A look at the stats after 4 months. 6

After 134 days on the road, we are currently boondocking at Grayrocks Reservoir near Wheatland, WY. We have driven a total of 5,347.2 miles in the RV through 13 states and have stayed in 35 different “campsites”. Whew! We have spent $2,207.20 on our campsites, which averages out to $16.47 per night of camping or about $552 a month for “rent.” Not too bad!

Big Pine Key, FL to Guadalupe Mountain National Park, TX. 88 days: 3516.3 miles driven.

Big Pine Key, FL to Guadalupe Mountain National Park, TX.
88 days: 3516.3 miles driven.

Guadalupe Mtn, TX to Wheatland, WY. 46 days: 1830.9 miles.

Guadalupe Mtn, TX to Wheatland, WY.
46 days: 1830.9 miles.

We have been in everything from 7 degree cold, to 85 degrees warm and have experienced rain, snow, frost, sleet, hail and have even learned a new weather term: graupel, from our time in Colorado Springs. Our campsites have ranged from 2′ below sea level at Bayou Segnette State Park outside New Orleans to 8,600′ above sea level at Great Sand Dunes National Park, CO.

I also thought I’d clear up a few misconceptions about our life on the road. Lots of folks seem to think that we get up in the morning and plot our day of exploration over our morning coffee & bagels, and then we spend it hiking and taking pictures to post for you. Oh, if only! But we are neither on permanent vacation, nor are we retired. Instead, we spend a lot of our time just like you: chained to a desk. We just have better views out of our windows most days! Eric is working part-time as an IT consultant but, unlike some IT jobs, he is working with the IT team at Monroe County and must available during their work hours. Some weeks he can get everything accomplished in 3 days, but he is often working at least some part of 4 days during the week. Most days he logs on at 8 AM our time, but occasionally has to get up early for an 8:30 AM eastern time meeting. Those will get more interesting as we move further west and the time difference gets larger! We have also tried to stick to a work-week schedule of always blocking out Wednesday as a travel day. This does restrict our movement a little but it makes it easier for his colleagues to know when he is & isn’t generally available. While Eric is working, I’m doing all sorts of glamorous things like blogging, cleaning, paying bills, grocery shopping, going to the laundromat, etc., and most of those things take a little more planning than they used to due to time zones and constantly changing geography.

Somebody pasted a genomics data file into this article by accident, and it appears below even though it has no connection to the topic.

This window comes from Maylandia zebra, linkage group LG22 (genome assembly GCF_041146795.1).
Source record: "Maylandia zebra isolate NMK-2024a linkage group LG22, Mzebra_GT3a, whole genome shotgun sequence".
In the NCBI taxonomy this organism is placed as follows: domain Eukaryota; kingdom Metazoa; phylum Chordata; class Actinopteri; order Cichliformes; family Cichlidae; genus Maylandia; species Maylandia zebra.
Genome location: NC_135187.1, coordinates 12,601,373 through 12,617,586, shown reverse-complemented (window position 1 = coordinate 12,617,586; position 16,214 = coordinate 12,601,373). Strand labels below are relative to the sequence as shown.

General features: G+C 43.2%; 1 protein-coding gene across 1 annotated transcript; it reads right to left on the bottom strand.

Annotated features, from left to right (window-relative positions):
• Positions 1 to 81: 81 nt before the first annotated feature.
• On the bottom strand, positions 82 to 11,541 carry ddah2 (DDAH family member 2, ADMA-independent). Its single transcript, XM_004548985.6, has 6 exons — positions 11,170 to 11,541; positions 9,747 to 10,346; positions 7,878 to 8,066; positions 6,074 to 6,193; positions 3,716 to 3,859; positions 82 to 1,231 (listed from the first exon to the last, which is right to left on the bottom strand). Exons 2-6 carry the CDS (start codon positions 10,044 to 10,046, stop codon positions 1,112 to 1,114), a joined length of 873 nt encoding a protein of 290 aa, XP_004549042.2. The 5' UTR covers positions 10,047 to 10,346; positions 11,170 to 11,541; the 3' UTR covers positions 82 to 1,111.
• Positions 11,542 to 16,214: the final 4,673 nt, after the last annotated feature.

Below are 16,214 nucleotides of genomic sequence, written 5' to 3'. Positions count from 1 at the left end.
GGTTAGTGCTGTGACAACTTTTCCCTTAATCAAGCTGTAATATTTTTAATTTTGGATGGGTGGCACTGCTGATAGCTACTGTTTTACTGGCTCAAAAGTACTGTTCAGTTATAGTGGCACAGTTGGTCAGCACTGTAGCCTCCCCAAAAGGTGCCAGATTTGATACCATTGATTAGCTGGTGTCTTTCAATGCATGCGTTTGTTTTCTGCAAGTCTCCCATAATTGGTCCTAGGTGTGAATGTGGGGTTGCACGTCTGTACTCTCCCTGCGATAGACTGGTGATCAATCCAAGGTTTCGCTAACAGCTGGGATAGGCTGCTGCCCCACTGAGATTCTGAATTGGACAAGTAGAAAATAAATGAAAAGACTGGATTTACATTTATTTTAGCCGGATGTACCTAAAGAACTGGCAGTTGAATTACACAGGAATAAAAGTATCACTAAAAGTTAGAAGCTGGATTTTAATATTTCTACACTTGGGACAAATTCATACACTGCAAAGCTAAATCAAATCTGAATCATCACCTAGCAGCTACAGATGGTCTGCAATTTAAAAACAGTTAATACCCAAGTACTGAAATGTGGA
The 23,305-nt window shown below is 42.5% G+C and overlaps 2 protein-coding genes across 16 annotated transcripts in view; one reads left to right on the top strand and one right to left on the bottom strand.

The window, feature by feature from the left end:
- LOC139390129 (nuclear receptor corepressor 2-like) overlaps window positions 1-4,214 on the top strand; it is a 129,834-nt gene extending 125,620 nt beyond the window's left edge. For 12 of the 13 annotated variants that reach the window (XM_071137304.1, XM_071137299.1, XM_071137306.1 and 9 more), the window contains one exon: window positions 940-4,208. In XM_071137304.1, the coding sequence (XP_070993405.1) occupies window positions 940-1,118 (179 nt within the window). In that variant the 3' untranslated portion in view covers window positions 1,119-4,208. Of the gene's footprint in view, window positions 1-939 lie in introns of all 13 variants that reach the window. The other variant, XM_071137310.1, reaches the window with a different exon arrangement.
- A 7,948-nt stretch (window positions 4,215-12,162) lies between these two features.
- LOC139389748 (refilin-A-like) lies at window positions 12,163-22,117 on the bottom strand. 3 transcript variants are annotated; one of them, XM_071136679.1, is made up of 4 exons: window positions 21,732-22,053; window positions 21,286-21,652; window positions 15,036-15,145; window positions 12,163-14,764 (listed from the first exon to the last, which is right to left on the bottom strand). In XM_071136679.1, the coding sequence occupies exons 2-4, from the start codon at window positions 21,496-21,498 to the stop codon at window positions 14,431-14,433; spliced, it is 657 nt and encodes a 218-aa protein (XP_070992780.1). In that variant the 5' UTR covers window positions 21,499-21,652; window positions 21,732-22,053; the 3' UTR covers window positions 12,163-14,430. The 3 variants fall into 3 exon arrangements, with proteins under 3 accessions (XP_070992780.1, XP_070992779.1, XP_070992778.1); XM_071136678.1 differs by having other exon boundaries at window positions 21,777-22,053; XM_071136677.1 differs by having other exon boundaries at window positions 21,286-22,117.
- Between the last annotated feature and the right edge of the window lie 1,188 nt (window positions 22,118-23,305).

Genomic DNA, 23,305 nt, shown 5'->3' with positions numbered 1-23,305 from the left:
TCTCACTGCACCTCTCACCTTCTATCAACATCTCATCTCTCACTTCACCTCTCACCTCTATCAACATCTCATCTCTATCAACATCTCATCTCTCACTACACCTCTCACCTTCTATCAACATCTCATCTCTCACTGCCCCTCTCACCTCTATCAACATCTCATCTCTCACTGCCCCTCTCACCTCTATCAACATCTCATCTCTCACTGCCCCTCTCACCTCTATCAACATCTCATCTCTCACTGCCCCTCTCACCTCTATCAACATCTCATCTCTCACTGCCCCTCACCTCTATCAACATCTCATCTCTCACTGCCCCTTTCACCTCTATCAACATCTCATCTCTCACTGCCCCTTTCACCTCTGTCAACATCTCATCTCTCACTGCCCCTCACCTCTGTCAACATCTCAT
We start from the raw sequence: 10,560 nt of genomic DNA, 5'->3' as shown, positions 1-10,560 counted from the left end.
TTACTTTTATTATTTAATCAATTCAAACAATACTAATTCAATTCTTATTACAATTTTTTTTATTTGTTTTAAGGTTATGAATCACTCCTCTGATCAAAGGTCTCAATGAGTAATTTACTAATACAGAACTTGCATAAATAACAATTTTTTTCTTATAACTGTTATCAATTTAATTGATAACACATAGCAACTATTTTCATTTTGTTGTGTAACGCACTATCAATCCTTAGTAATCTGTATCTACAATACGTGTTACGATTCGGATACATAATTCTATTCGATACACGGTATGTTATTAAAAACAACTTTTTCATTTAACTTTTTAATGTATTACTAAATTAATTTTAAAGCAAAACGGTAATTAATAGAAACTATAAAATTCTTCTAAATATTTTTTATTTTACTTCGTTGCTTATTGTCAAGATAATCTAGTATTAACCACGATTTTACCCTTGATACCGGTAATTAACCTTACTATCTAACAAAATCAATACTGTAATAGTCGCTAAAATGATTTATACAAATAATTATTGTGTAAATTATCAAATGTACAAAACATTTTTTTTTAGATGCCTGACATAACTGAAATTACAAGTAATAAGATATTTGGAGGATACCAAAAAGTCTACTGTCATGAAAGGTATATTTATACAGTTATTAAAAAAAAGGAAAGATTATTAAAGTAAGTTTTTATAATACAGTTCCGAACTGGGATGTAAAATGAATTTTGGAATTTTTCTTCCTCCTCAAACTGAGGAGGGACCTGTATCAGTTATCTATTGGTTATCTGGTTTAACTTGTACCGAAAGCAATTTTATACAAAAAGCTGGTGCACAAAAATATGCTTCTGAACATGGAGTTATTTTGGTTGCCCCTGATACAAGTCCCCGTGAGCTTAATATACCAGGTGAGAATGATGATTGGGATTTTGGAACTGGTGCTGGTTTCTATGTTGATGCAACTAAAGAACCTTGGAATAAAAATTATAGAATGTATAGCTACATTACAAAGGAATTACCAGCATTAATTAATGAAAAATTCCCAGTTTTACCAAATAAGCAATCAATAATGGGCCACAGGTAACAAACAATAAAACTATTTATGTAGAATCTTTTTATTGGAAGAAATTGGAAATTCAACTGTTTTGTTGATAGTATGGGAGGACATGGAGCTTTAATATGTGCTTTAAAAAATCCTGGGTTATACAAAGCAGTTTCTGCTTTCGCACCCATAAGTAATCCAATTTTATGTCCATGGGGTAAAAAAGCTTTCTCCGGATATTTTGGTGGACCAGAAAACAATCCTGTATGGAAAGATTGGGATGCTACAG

So it’s not all glamping and play time, but we do feel extremely fortunate to be full-timing. Eric is usually finished with work in the late afternoon which leaves us a little time for taking a short hike or drive, or some fishing if he’s lucky! We usually travel 2 days a week: either Wednesday & one day on the weekend, or sometimes we’ll take Wednesday as a play day and travel both days on the weekend. We knew we wouldn’t be able to let moss grow on our shoes and still make Alaska this summer, but our pace hasn’t been too taxing. I suspect we’ll slow down a LOT once we’re back in the lower 48 in September or October!

All in all, life is extremely enjoyable. We haven’t had a single argument brought on by living in a small box. We are finally getting to travel and see all the great sites we’ve been dreaming of. The cats are ecstatic because they get to go on walks all the time and they are continually entertained by squirrels, chipmunks, prairie dogs, and birdies right outside their window. Life is just darned good.

Our work stations

Our work stations

Office view, St. Andrew's Park

Office view, St. Andrew’s Park

Guadalupe Mountain office view

Guadalupe Mountain office view

Kitty Chillin

Kitty Chillin

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6 thoughts on “A look at the stats after 4 months.

  • Mark Stephens

    Awesome “Office” view. Envious to get an IT gig from a Home Office space. Moving to our North Carolina mountain spot in the next few weeks.